Chronic pain is a misunderstood and complex condition to treat. Research on the biology and neurobiology of pain has shown a relationship between spirituality and pain. Using a number of cognitive and behavioral strategies to cope with pain, including religious/spiritual factors, such as prayer or seeking spiritual support to manage pain is an essential component to finding a ‘cure’ for your pain.
Many patients confuse spirituality with religion. Although the two can overlap there is a difference between the religion and spirituality. Religion is an organized faith system grounded in institutional practices while spirituality is grounded in personal beliefs and practices that can be expresses with or without a specific formal religious belief.
The role of spirituality in treating chronic pain is vital as it helps patients to create a meaning and purpose that is essential in fighting chronic pain. Spirituality can help patients cope with the physical as well as the psychological component to chronic pain. The psychological meaning that patients assign to their pain impacts how they process their pain long term.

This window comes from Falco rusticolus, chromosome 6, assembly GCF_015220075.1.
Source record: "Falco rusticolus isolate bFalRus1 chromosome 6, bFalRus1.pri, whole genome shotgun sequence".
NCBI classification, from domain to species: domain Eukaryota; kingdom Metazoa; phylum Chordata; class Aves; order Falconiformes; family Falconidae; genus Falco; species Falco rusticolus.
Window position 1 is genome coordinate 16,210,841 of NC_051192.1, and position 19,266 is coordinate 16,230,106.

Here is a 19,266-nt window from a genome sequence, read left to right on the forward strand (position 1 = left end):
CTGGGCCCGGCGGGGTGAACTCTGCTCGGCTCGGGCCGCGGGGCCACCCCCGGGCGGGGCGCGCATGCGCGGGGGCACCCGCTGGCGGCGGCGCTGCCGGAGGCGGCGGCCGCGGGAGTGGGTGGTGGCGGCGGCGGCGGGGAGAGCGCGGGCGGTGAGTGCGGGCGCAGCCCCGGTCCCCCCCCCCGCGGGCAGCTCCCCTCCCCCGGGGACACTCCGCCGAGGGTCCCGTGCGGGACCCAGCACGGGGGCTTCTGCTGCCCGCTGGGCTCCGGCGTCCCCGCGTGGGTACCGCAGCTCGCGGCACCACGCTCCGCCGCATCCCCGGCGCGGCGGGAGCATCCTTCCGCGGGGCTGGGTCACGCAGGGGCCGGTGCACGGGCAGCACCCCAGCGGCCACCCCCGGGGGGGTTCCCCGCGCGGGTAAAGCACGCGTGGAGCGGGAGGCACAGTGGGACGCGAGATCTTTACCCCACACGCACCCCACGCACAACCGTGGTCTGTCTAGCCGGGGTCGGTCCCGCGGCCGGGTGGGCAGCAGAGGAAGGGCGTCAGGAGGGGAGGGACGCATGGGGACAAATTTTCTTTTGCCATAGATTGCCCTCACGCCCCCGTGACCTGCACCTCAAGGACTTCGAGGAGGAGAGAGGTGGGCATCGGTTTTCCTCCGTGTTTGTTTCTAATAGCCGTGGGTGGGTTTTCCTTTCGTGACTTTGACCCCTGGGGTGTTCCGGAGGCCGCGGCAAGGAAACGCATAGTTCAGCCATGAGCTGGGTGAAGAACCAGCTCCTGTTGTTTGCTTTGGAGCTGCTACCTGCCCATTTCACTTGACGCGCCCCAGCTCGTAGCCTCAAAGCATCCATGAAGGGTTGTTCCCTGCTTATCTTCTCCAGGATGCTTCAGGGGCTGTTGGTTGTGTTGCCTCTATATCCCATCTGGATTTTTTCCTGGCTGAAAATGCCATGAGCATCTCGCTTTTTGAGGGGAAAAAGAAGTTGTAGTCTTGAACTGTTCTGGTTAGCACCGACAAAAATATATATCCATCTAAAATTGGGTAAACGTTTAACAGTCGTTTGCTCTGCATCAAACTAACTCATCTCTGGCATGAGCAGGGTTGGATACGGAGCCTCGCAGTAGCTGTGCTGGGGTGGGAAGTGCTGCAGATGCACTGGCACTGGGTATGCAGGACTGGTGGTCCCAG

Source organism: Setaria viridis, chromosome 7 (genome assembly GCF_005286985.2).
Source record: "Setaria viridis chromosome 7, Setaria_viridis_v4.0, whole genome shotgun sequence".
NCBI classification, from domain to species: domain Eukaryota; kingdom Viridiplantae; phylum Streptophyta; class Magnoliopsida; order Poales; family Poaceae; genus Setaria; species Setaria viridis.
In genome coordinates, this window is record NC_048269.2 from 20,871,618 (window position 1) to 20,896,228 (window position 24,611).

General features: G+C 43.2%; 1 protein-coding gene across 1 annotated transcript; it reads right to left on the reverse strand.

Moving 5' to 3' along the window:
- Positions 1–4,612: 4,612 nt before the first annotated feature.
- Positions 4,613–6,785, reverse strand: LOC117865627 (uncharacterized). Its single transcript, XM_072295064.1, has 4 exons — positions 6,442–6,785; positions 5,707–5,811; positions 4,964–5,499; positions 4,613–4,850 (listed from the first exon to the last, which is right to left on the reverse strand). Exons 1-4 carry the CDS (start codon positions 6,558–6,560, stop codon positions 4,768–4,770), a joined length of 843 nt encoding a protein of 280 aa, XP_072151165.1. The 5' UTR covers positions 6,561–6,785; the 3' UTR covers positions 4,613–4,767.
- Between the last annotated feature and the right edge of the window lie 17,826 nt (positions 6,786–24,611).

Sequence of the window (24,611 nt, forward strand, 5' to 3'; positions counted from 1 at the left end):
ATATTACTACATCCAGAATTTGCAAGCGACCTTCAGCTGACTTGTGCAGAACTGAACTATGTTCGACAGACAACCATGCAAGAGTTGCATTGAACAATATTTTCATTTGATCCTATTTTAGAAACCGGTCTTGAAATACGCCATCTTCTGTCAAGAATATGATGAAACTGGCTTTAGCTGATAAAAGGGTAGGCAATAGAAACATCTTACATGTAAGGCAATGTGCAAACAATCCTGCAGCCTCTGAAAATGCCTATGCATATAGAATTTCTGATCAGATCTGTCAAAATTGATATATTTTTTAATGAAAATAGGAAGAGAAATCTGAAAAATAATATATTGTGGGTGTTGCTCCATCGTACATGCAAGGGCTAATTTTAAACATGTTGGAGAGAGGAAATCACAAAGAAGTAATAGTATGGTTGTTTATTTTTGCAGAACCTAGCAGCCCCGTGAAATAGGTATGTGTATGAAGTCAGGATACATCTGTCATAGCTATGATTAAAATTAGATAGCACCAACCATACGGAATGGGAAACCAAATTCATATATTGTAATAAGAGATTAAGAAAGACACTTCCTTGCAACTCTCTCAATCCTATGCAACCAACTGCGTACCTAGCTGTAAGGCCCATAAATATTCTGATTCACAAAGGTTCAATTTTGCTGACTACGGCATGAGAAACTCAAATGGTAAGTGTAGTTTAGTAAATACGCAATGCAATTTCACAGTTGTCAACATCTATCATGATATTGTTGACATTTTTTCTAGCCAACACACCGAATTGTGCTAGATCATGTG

Spirituality lies in the sense of connection and inner strength and peace that individuals derive from the relationship with themselves, others, nature and possibly a connection to a specific religion. The role of a more spiritual patient is vital to improving a patient’s overall well-being and quality of life. This improved well being takes time and training to accomplish but works through visualization, meditation, positive thinking and possibly even prayer.
A sense of connection to one’s environment, nature and a higher power helps to give patient’s an improved outlook on their treatment and significantly improved outcomes in treating their pain. Patients that find the ability to improve their inner strength will have an improved outlook, a sense of purpose and will lead them to their ‘cure’.